Some premeds strongly prefer going to a med school that is pass/fail because they do not want to be as focused on achieving the highest grades throughout medical school. Be aware that schools may have different grading systems during preclinical years versus clinical years.

Extracurricular Activities

Similar to college, in med school you will have time to pursue extracurricular activities, including taking elective courses, researching, community volunteering, shadowing and participating in school clubs.

Many med students want to continue pursuing passions that they cultivated during their premed years. For example, you may have focused on a specific research topic in college, and you want to continue research in the same field during med school.

Other students want to develop interests they have not had the opportunity to pursue. For example, you may want to pursue a joint master’s degree — like an M.D.-MBA or M.D.-M.P.H. — to further your knowledge in business or public health, respectively. Take time to learn about extracurricular activities available at each med school because these activities will provide a more holistic education.

Clinical Opportunities

Because many premed students know med students who are one or two years older, premeds often hear about great preclinical extracurricular activities and classes. However, the exciting part about med school is starting clinical rotations. Therefore, when you build your school list, incorporate clinical opportunities like clinical rotation sites and clinical electives.

[Read: A Day in the Clinical Life of a Third-Year Medical Student.]

First, look up where students do clinical rotations. Are they in urban, suburban or rural areas? What type of health care system — private clinics, Veterans Affairs hospitals, academic medical centers, community hospitals, or HMOs — are the clinical rotation sites a part of?

One of my most memorable clinical rotations was when I spent a week seeing patients at juvenile hall. I gained new insights about a new patient population and other systems like foster care that work in tandem with health care.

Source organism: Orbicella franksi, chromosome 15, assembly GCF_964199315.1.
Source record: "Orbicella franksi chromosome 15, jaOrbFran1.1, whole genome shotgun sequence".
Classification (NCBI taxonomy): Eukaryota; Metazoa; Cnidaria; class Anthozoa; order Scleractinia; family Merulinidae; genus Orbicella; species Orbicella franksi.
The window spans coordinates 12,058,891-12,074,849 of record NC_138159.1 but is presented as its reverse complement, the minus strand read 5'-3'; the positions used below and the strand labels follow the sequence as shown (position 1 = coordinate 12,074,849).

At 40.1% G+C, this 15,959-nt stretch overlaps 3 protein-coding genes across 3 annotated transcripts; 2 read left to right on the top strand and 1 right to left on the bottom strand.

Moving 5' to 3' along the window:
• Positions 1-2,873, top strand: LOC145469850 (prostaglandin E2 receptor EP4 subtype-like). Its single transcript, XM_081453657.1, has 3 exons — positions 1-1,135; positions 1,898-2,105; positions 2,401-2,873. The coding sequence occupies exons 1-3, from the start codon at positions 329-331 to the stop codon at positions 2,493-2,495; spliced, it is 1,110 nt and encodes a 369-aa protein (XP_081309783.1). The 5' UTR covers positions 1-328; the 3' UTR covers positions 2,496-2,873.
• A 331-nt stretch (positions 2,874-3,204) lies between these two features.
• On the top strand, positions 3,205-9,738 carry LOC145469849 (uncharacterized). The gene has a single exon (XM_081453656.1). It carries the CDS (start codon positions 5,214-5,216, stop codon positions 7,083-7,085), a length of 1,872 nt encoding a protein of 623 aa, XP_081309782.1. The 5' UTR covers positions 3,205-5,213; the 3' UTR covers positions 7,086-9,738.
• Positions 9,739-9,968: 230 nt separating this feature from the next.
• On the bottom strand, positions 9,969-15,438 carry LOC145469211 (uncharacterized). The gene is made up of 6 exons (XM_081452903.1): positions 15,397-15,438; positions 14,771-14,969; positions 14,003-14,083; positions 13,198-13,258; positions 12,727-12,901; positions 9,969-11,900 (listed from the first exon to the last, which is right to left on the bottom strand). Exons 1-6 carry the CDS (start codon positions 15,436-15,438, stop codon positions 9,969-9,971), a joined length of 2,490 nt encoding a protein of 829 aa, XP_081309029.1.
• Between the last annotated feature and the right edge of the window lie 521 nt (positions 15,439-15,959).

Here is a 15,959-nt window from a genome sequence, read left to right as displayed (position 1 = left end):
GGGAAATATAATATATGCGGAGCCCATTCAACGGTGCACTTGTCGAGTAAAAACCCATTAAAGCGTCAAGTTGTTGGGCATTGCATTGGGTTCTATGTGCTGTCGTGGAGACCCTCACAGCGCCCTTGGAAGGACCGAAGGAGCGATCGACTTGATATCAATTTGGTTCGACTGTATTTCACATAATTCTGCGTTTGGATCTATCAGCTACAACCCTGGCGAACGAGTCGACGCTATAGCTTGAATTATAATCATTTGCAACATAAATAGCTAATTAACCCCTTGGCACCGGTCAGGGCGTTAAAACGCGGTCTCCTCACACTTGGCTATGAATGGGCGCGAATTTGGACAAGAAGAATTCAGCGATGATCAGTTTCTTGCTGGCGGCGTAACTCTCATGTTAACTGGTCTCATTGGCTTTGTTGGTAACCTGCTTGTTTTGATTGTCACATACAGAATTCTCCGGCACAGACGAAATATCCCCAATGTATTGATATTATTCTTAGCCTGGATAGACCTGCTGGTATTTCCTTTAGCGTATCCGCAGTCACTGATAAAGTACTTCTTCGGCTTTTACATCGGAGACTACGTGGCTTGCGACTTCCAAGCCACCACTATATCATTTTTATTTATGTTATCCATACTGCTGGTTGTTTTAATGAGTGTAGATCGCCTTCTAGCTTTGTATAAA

Second, research clinical electives available at each med school. Many schools have global health electives, for instance. Others may have special clinical rotation sites in other states or remote, rural areas.

School Culture

Speaking with current med students, faculty and recent alumni is the best way to learn about a medical school’s culture. If you have the opportunity, try to visit various med schools throughout your premed years.

Popular cultural factors that premed students consider include: collaboration among classmates; surrounding area; housing options; and mentorship from faculty. Another factor many premed students are typically not aware of, but that greatly influences a med school culture, is whether students graduate in four years, five years or longer.

At some medical schools, many students take a gap year to pursue another graduate degree, start a company or conduct research. Gap year opportunities before med school may appeal to you as you build your school list, if you are interested in spending extra time to pursue your health care interests.

Creating a medical school list takes a lot of research. But it is exciting to learn about opportunities in med school, and doing so will ensure that you have a medical school list tailored to your interests.

More from U.S. News

What a First-Year Medical School Student Can Expect

Make the Most of Medical School ‘Second Look’

3 Types of Students Who Should Consider a Joint M.D. Degree

How to Decide Where to Apply to Medical School originally appeared on usnews.com